Understanding the mechanism of action - the way in which an intervention interacts with its context to lead to an effect - is critical for understandings of generalisability, but is all too frequently overlooked. Instead of searching for differences in population and setting characteristics as a starting point, generalisability assessments should focus on understanding why or how the intervention was effective. This type of mechanistic account of generalisability aims to identify patterns and processes of importance to understand how interventions lead to effects [9]. Instead of examining patterns of difference, or indeed similarity, generalisability assessments should begin with identifying mechanisms of action and modifiers of importance.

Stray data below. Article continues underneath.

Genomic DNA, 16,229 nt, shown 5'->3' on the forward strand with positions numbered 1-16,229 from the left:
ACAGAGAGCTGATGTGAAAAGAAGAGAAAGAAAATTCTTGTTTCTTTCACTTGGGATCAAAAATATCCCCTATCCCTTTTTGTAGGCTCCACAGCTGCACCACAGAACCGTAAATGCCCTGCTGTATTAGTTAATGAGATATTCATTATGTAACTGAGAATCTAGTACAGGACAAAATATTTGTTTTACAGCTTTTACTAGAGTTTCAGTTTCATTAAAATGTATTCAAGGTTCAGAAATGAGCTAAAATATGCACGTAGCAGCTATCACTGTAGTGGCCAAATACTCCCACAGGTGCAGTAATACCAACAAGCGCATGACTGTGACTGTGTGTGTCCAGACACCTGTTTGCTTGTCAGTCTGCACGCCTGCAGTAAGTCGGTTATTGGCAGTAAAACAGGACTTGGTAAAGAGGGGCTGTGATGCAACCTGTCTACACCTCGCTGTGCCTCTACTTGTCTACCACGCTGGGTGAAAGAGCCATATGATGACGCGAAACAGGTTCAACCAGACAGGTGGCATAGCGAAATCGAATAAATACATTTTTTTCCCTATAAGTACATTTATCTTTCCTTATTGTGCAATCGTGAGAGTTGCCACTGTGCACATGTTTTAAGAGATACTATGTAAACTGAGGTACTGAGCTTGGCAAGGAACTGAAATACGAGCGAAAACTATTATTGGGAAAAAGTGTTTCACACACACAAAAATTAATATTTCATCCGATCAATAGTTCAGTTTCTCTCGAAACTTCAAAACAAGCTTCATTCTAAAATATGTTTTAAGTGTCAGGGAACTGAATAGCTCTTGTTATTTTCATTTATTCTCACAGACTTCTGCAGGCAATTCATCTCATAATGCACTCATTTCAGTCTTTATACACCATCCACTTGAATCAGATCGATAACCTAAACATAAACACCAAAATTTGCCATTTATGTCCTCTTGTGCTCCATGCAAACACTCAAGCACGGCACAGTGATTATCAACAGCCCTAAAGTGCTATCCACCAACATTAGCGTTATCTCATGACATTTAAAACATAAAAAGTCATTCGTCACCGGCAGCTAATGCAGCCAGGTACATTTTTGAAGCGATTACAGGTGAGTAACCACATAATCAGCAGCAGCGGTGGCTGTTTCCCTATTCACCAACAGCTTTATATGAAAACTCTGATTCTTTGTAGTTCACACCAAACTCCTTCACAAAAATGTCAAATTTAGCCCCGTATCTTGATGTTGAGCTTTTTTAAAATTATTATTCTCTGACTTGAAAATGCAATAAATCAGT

For example, in the Swedish weight loss study, semi-structured interviews were conducted with participants to explore their experiences [10]. The researchers identified a process experienced by participants who were successful in losing weight, but not by those who were unsuccessful. This process involved participants initially feeling that they were not in control of their lives and were dissatisfied with this. There was then a ‘catalytic interaction’ between the provider and participant, which depended on “individualised, concrete, specific and useful information, and an emotional bond through joint commitment, trust and accountability” (p7 [10]). Shifting from considering the characteristics of the population and setting to examining the process leading to effectiveness broadens the generalisability of the evidence beyond urban, educated, older, breastfeeding postpartum women in high-income countries. One could hypothesise that this process might also occur among men, with rural populations, or with women who were not postpartum.